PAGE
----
When you think of DeMarcus, you think of raw power. But he’s also very skilled for his size. For a guy to have that kind of mass and strength, and be able to move the way he does and shoot the ball from the perimeter is very rare. He can also operate from the block. Versatility is what makes a guy tough to guard. Anthony Davis is lean, fast, athletic and long. He’s going to run the floor and find open creases to cut through. He’s going to use angles to catch defenders off balance and score. DeMarcus Cousins is a big body. He’s not going to use angles. He’s going to bring it right to you. He’s most effective when he can use his power to muscle you. Davis wants to get around you or above you. Cousins wants to get into you.
Sometimes, if you’re just watching on TV, you might think that a guy has perfect defense on DeMarcus because he’s right up on him. But that’s exactly what he wants. He loves to body up on guys, and then use the spin move to roll toward the hoop and finish at the rim. He might have the best post-spin move in the league. Check it out here.
I laughed when I read CJ McCollum’s Elite Guards piece when he mentioned that you might know exactly what move a player is going to use, but it’s still impossible to stop. I immediately thought of Tim Duncan. His moves are so calculated that he’ll lure you right into the trap. He knows how to lure you into playing quote-unquote “correct” defense. But correct defense isn’t going to help you stop his signature bank shot. I mean, what would you rather give up: the bank shot when he’s facing you up, or give up the hook shot when he brings it to the middle? There is no right answer because he has practiced both shots so many times that they’re essentially unblockable.
In terms of pure technical skill for a big, Pau might be the best in the game. And that’s no offense to Tim Duncan, it’s just that Pau is years younger. On the block, Pau can beat you with his right or left, with the face-up jump shot. He’s super long—one of those guys who’s taller than you think. He’s able to palm the ball and shoot hook shots that are impossible to get to.
LaMarcus is extremely underrated. He’s been one of the best power forwards in the game for the last four years. He’s a master of establishing body position and spacing the floor. When he catches in the post, he does one really hard dribble and then goes to his right, and either draws the contact or goes into his step-back jumper.
LaMarcus is a guy who plays great team basketball. He does those small things it takes to win that you don’t notice. I’ll give you an example: I started tipping the ball on the offensive glass a few years ago and now it’s become a thing. I stumbled onto it accidentally. They didn’t keep that tip stat for a long time. It would just go to whoever I tipped the ball to. Dudes were getting free rebounds! Every rebound, of course you’re trying to get it with two hands, but once I started getting double-teamed and boxed out, I realized, OK, I can’t get to my full jump—I’ll be getting over-the-back calls all the time. So I started jumping like I do on a jump ball and batting it with one hand to my teammates. Now it’s funny because I see other big men do it.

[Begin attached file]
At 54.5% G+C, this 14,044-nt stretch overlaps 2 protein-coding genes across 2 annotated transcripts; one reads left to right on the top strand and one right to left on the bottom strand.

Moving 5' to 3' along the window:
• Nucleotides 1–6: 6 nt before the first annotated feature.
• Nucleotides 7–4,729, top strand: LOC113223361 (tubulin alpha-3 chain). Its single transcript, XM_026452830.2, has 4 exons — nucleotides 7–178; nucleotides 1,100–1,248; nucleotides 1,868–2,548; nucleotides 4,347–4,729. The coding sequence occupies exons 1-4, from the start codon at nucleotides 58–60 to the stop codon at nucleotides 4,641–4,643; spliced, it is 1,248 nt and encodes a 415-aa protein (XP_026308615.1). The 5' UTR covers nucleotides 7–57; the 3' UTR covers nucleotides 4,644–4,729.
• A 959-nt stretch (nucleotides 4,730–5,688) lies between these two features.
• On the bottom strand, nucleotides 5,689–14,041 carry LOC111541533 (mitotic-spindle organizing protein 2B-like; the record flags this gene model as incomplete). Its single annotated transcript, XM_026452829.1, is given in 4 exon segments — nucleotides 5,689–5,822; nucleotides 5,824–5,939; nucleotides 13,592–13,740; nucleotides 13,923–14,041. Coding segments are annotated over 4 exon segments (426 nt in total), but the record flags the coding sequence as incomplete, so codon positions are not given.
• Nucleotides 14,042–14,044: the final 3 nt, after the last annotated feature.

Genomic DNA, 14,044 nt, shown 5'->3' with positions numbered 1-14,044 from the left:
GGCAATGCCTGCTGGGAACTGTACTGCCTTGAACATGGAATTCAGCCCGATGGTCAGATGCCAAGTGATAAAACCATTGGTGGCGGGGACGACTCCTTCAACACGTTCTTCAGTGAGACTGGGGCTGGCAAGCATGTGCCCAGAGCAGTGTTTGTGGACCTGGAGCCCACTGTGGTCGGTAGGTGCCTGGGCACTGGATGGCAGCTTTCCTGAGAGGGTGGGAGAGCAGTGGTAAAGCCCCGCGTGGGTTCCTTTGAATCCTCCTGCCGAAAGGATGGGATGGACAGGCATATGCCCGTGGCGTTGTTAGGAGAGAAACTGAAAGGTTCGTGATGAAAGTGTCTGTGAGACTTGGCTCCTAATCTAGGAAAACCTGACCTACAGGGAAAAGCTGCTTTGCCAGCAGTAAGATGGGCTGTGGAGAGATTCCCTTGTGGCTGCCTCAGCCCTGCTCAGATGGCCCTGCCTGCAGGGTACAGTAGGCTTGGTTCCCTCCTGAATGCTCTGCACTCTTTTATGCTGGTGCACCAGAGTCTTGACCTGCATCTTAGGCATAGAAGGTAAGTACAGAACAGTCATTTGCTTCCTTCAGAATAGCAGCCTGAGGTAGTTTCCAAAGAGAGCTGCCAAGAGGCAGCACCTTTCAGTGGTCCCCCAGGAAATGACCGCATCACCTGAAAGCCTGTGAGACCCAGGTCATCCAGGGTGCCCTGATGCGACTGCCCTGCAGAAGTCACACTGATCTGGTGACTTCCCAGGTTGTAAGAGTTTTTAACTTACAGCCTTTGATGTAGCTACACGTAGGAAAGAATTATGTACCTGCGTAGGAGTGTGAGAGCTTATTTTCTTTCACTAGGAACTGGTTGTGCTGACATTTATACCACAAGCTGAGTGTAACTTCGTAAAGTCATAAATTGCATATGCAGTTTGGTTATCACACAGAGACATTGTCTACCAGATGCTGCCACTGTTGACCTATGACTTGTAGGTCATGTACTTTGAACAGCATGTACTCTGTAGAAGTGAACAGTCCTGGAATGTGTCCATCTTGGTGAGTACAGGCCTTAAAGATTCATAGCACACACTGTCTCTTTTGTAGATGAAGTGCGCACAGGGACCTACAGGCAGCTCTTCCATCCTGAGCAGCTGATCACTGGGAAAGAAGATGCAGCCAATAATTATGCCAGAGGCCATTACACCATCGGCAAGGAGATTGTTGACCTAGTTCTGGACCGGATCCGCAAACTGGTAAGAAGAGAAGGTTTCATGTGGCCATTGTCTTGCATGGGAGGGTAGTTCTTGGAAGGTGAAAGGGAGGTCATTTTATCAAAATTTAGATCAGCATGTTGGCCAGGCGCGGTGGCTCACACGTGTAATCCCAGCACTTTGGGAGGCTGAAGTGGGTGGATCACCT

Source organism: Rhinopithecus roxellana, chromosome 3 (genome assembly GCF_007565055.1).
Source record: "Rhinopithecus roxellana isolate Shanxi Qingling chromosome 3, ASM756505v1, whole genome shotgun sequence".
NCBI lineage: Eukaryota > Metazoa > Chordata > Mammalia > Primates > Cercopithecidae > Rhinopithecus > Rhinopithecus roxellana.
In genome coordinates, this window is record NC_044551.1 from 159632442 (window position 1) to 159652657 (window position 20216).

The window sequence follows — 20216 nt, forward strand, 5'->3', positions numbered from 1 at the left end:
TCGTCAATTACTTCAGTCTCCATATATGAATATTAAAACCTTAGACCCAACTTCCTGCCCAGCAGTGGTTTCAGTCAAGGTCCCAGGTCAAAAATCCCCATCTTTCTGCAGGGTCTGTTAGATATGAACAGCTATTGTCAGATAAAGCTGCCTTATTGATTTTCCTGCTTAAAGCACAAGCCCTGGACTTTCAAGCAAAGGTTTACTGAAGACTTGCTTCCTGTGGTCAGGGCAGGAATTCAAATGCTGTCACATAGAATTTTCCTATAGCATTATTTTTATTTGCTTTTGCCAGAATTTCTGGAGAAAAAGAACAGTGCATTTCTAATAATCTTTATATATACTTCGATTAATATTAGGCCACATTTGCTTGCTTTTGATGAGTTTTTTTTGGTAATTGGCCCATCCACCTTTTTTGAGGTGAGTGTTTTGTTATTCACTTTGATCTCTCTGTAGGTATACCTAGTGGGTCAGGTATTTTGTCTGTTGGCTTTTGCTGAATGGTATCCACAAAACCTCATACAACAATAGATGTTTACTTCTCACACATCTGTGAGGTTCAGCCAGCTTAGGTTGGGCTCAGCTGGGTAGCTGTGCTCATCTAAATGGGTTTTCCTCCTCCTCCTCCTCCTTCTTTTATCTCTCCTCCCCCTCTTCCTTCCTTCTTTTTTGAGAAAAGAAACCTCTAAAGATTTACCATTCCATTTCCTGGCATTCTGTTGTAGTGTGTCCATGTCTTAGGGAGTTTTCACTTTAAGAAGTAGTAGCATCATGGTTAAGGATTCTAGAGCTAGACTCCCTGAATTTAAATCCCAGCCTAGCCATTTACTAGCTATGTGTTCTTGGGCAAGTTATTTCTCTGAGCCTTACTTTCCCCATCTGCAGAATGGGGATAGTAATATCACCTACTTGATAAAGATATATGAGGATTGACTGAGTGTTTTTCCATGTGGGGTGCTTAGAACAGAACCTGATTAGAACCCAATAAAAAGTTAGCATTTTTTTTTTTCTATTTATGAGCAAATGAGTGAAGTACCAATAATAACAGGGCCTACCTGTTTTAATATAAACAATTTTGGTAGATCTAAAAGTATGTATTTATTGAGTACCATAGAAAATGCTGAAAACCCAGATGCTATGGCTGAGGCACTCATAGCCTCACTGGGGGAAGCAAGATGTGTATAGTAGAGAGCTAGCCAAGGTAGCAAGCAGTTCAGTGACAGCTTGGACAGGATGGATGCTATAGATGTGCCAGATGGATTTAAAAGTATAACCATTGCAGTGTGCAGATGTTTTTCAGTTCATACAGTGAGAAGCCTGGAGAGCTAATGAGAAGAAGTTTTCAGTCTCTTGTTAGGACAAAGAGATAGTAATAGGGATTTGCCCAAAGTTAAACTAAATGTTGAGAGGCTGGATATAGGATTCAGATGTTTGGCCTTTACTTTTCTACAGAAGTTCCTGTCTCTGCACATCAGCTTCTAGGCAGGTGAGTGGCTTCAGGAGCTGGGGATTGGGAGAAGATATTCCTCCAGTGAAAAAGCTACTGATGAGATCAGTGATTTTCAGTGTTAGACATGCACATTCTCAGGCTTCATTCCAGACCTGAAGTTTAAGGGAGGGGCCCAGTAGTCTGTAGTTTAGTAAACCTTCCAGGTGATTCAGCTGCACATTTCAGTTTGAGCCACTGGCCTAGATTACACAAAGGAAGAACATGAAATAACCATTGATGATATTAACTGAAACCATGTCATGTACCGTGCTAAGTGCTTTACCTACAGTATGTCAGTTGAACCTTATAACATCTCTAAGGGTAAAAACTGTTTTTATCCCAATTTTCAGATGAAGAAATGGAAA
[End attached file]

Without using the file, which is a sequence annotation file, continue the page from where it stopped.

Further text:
The Blazers are tough to play because of their team mentality. Their two-guard combo is very, very good. Wesley Matthews is a guy you don’t hear enough about. Him and Damian Lillard have the most 3s in the NBA. Portland can beat you inside and outside.
Like I said, if you’re a big in the NBA in 2015, you’re not just guarding other bigs—you spend a lot of time challenging the shots of wings and guards, too.
Melo is another guy with an unstoppable move. He takes one hard dribble to the baseline, and then spins to the middle and explodes into you. He’ll catch you off balance with the hard dribble, so it’s either you foul him or you give up the bucket.
James Harden’s Euro step also drives you crazy because he puts the ball out in front of you. Your instinct is to grab the ball and then he throws his hands up to get the foul.
How do you deal with these guys? To me, a solid defender stays sound and forces guys to make low-percentage shots all game long. But you’re not necessarily getting on SportsCenter that way. Maybe I’m just turning into a grumpy vet or whatever, but I think being fundamentally sound is being taken away from the art of basketball.
Whenever you’re playing against these elite players, you have to play the long game. You have to accept that you’re going to give up some buckets, but you want to wear down their stamina for the fourth quarter. I might sprint hard into the pick-and-rolls in the first half so that by the second half, the guy isn’t mentally up for it anymore. Maybe a guy is getting his buckets on me, but if they’re hard buckets, it’s wearing him out. By the fourth quarter, the shoulders are getting heavy and the hard buckets don’t fall as easily.
I realize I’ve missed some great players here, so I’ll try to be back before the end of the season with some more film. If you have guys you want me to break down, hit me up on Twitter @TysonChandler.